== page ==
A Seat at the Table: Implications of Structure and Diversity in Community Food Assessments


  • Scott Matynka University of Saskatchewan
  • Rachel Engler-Stringer




community food assessment, collaboration, community food security, quality of life


Food insecurity associated with adverse physical and psychological health conditions is an issue faced by 12.5 percent of Canadian households. Current methods of food production and distribution serve to propagate rather than ameliorate these problems. A growing emphasis on the promotion of community food security aims to address not only the challenges of food security but also the underlying inequities and quality of life issues. Community food assessments are being employed in efforts to gain an understanding of the food system and its impacts. Conducted in conjunction with the Saskatoon Regional Food Assessment (SRFA), this study explores structures that contribute value and promote engagement among participants. While implementation is guided by best practices, currently the assessment process lacks theoretical grounding to allow a deeper understanding of the process. SRFA steering committee members were invited to participate in a two-stage interview examining their experience and perceptions of the process. Existing ideological perspectives of committee members played a significant role in their perceptions of the current food system and the effectiveness of implementing community food security approaches. Systemic change for enhanced community quality of life will require a highly structured collaboration and a strong central vision for participants to find common ground for mutual benefit.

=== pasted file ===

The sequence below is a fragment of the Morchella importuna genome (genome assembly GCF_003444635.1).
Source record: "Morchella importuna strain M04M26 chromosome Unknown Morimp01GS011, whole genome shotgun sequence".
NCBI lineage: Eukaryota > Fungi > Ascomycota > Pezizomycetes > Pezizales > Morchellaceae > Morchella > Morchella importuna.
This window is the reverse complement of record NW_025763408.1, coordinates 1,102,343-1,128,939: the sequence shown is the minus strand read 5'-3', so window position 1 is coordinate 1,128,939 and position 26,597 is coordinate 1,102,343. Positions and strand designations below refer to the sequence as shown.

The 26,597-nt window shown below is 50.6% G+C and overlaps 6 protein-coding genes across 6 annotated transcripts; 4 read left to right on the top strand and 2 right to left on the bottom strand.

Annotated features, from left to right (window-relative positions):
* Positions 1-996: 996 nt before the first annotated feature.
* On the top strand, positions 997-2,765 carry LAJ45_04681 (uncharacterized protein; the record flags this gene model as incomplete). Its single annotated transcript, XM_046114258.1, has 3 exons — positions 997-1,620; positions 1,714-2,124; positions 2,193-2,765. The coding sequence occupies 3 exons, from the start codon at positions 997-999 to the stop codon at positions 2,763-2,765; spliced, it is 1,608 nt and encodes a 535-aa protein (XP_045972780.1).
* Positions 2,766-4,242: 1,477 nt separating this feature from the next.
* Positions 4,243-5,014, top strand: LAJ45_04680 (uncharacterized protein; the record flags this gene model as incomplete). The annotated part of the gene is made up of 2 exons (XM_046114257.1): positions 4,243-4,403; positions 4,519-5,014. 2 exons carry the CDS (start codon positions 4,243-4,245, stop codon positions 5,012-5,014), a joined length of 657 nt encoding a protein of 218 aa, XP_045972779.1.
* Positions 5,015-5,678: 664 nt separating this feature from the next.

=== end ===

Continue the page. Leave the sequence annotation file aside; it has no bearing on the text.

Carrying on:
How to Cite

Matynka, S., & Engler-Stringer, R. (2016). A Seat at the Table: Implications of Structure and Diversity in Community Food Assessments. Engaged Scholar Journal: Community-Engaged Research, Teaching, and Learning, 1(2). https://doi.org/10.15402/esj.v1i2.118

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